“Who Are You”? and App-V 5 Script Error 534

One of the frustrations that I have in working with App-V 5 virtual apps is remembering to forget everything that I know about how application virtualization worked before version 5. Quite often, the same concept is implemented just so slightly differently that I make assumptions about an app problem that is incorrect, simply because I “know” more than I should. Even worse is when things act differently in some cases but not others due to test cases that I had not considered being important distinctions.

Lately I have been digging into issues we have seen with Connection Groups. I had hoped to have an article that would look at some problems and solve them, but it seems I just keep getting deeper and deeper into side issues that distract me when I discover that at the detail level things don’t work exactly like I thought. Even worse is when they sometimes act differently due to those additional conditions that I had not considered.

Ultimately, I think that my research papers on Pellucidity, Deletion Objects, and Connection Groups in App-V 5 as well as Connection Group Fun with App-V 5 may turn out to be rather na├»ve for the file system and only really cover certain situations. Eventually I’ll have to update those, but for now let me document one of the side issues that have come up and slowing me down in getting the complete picture of how things work now.

Scripts and Error 534 (hex)

Last year Microsoft’s Josh Davis wrote on adding scripts into Dynamic Config files. But it doesn’t mean that I still don’t struggle with them. Here is an example.

One side issue that came up recently was in attempting to run a simple script as a Publishing Script in the UserConfigusation section of the DynamicConfig.xml file. I simply wanted to create a folder, external to the virtual application, at publishing time.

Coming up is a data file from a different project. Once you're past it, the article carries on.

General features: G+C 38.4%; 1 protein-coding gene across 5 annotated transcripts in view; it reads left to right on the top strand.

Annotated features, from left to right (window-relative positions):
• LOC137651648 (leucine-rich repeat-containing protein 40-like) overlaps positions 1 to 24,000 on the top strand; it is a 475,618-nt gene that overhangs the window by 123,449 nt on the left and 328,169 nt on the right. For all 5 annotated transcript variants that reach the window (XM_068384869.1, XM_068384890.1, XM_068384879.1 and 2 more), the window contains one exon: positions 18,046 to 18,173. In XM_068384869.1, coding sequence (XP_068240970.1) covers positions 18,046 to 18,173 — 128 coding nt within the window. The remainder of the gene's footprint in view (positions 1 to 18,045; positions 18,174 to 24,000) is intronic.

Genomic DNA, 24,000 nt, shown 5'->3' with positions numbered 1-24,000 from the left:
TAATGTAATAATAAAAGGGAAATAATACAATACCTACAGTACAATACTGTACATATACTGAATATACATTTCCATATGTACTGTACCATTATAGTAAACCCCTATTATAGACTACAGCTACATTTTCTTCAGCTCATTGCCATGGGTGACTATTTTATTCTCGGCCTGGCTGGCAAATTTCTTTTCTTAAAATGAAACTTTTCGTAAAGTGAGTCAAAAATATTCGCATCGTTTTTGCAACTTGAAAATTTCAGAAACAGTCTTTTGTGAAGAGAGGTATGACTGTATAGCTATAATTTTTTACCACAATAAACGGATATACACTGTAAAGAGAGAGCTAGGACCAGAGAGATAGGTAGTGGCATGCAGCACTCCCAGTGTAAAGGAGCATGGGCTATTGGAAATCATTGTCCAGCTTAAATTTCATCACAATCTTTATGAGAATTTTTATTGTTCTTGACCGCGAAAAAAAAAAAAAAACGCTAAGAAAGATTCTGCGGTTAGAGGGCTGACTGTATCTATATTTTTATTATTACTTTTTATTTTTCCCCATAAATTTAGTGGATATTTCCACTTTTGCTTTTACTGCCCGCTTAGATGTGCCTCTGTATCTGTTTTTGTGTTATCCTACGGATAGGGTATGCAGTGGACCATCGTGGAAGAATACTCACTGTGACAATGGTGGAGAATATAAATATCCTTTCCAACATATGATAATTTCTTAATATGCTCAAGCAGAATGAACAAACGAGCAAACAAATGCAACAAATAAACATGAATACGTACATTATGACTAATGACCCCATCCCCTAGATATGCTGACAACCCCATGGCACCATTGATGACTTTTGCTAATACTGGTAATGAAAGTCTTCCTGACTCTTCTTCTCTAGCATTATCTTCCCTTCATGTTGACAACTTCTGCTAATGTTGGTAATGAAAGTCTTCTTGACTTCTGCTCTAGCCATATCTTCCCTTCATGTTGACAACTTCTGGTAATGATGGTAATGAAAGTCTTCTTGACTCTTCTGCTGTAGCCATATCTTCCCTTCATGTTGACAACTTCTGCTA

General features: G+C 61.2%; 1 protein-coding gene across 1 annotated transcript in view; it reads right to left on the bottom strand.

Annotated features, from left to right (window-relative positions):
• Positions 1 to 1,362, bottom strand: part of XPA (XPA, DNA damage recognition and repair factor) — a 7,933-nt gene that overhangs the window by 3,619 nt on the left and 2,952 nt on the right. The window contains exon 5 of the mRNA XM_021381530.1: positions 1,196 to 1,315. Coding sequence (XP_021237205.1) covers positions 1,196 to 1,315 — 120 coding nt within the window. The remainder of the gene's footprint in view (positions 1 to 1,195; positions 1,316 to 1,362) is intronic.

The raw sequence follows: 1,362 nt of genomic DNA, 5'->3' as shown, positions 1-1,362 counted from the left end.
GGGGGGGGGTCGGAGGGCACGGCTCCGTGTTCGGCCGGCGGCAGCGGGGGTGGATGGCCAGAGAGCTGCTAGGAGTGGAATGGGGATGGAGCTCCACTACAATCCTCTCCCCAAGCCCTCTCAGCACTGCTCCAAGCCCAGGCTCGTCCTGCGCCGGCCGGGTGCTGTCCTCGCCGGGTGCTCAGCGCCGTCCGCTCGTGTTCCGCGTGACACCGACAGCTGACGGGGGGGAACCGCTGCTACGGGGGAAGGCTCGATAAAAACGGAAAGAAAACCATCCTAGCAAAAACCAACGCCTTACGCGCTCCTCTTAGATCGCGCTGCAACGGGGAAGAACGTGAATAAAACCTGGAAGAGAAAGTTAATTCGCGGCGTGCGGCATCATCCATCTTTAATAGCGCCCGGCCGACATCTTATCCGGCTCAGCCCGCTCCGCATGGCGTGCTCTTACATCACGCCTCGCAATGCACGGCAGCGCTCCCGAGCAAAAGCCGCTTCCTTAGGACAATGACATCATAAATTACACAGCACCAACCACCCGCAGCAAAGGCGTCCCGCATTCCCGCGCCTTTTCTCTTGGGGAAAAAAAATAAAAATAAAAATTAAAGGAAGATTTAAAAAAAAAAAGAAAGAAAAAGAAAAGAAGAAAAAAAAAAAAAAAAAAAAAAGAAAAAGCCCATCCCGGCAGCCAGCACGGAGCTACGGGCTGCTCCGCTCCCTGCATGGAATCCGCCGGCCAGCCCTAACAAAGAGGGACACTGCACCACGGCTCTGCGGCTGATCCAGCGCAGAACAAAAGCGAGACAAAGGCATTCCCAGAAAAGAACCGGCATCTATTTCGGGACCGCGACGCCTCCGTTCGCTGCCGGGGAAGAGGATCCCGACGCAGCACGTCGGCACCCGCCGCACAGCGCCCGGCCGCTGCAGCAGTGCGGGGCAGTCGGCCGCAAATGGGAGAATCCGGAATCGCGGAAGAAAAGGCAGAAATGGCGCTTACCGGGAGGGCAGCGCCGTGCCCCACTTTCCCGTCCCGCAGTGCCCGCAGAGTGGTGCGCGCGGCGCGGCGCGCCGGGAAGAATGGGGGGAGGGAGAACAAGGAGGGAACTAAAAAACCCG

Here is an example of that script:

Let’s not worry about why I wanted to do this, because it turns out that it doesn’t matter what you try to do in the script. When you add the package with that config file, and then publish to the user, you get this neat little error:

And there is little information about error 534 out there other to state was is already displayed in the error above. Some sort of context error. I had previously considered the wording in point #3 of the “gotchas” section of the Davis blog to be a typo of some kind.

“User scripts cannot be placed in the UserConfiguration section of the deployment policy. User scripts run in a user context and will only be invoked for user Publish and Unpublish as well as the corresponding runtime events (Start/Stop Process/VirtualEnvironment). If you do this, the package add will fail as this will invalidate the deployment config schema.”

I mean, why would Microsoft add a plublishing script sample in the UserConfiguration section, but not an add sample, if you could never use it? I had interpreted that paragraph to mean that AddPackage scripts could not be placed in the UserConfiguration section. But maybe not? But I swear that I have done this in the past.